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Seattle Grunge Pioneer Jonathan Poneman Has Parkinson's Disease

Seattle Grunge Pioneer Jonathan Poneman Has Parkinson's Disease

Jonathan Poneman, who co-founded Seattle's Sub Pop Records with Bruce Pavitt in the late 1980s, has Parkinson's Disease.

But, the disease is not getting him down.  Speaking to the Seattle Times Poneman says he wants to show others with the disease that there is life beyond a Parkinson's diagnosis.  He says, “As ironic as it sounds, I am truly grateful to the disease.”  He goes on to say that he's more aware of the troubles of others, “Being an open heart and mindful. Anything that leads a human being to that kind of living can’t be all bad. In fact, it’s pretty good.”

Poneman and Pavitt incorporated Sub Pop in 1988 after funding various releases from local bands.  Sub Pop worked to market the "Seattle sound" and signed bands that fit that image.

In the late 1980s, Sub Pop signed several Seattle bands.  Sub Pop was the first label to sign Nirvana and Soundgarden.  They also signed Green River, which included future Pearl Jam members Stone Gossard and Jeff Ament.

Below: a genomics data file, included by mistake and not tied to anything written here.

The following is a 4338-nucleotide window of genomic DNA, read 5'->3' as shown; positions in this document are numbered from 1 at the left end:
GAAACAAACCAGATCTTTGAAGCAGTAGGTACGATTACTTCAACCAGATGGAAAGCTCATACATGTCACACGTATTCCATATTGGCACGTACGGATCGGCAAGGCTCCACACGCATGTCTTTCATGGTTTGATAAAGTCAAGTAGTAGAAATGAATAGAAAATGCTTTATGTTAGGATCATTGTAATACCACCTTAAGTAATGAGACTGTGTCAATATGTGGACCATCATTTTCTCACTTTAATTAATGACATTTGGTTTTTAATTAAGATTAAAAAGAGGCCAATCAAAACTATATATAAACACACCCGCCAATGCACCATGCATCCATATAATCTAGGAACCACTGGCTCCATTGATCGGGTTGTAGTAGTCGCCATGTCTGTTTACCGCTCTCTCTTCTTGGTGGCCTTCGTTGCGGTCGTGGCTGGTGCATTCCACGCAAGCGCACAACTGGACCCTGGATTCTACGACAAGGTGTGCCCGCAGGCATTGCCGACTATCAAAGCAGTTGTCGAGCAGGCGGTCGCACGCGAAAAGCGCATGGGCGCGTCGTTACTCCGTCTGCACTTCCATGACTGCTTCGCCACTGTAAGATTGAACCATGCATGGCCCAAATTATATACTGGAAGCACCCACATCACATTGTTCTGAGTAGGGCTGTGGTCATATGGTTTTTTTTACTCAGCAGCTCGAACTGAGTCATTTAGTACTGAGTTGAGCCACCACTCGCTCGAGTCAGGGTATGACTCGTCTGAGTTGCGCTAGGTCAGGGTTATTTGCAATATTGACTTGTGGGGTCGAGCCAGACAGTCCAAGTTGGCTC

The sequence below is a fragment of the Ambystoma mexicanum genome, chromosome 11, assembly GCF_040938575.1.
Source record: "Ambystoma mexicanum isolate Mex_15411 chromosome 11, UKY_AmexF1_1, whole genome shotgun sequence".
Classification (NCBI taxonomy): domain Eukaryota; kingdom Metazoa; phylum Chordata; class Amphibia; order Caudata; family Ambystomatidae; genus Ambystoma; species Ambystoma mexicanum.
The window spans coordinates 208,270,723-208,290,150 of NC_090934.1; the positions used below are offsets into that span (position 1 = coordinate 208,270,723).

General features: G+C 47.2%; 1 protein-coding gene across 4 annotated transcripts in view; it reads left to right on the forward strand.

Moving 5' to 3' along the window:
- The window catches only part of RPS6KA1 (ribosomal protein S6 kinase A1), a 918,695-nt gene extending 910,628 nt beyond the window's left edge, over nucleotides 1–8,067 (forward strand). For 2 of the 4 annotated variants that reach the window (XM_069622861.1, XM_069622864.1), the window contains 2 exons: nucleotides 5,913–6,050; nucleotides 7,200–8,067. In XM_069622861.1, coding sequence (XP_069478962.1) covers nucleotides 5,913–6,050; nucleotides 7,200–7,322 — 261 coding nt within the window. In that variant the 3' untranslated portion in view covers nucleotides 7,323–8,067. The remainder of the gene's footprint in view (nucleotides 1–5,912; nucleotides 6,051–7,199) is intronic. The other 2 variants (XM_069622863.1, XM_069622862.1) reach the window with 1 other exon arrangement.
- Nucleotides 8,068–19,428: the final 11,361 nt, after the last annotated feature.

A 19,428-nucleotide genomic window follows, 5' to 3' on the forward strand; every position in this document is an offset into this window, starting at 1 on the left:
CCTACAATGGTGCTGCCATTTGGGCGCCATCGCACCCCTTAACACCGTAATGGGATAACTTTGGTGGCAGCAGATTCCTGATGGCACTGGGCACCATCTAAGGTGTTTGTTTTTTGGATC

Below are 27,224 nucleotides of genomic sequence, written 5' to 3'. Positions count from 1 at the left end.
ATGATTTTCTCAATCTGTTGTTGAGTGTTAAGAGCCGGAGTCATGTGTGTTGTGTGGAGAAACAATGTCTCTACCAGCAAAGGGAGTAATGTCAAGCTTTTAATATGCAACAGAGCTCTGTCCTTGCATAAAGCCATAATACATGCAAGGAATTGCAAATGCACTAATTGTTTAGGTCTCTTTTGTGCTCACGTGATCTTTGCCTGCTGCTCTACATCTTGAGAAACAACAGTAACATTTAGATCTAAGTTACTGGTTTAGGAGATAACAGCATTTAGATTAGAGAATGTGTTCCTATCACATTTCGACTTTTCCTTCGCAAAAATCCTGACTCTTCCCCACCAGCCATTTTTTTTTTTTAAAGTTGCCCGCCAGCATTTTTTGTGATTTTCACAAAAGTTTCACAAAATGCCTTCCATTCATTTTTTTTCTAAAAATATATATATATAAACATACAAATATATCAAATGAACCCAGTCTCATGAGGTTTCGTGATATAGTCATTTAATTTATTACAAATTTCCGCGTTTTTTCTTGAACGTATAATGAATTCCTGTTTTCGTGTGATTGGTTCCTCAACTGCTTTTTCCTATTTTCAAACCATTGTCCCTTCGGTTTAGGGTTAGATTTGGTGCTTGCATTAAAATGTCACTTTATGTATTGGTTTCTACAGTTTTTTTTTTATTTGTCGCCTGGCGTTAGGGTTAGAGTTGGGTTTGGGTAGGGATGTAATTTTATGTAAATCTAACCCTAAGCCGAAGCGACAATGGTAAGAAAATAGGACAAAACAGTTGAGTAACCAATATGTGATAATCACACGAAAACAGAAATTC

Sub Pop's most famous grunge bands signed with other labels prior to the international grunge explosion of the early 1990s.  That made life tough financially for the label, but when Nirvana's Nevermind made the world listen to Seattle, things started paying off.  Nirvana fans in love with Nevermind started buying the band's first album, Bleach, which was a Sub Pop album.  Bleach is still the label's best selling album.

In the late 1990s, Poneman and Sub Pop struggled.  But, they have enjoyed success in the 2000s after signing indie rock bands like The Postal Service, Foals, Fleet Foxes, and The Shins.

Poneman is still very involved with Sub Pop and plans on celebrating the label's 25th anniverary in July.

 

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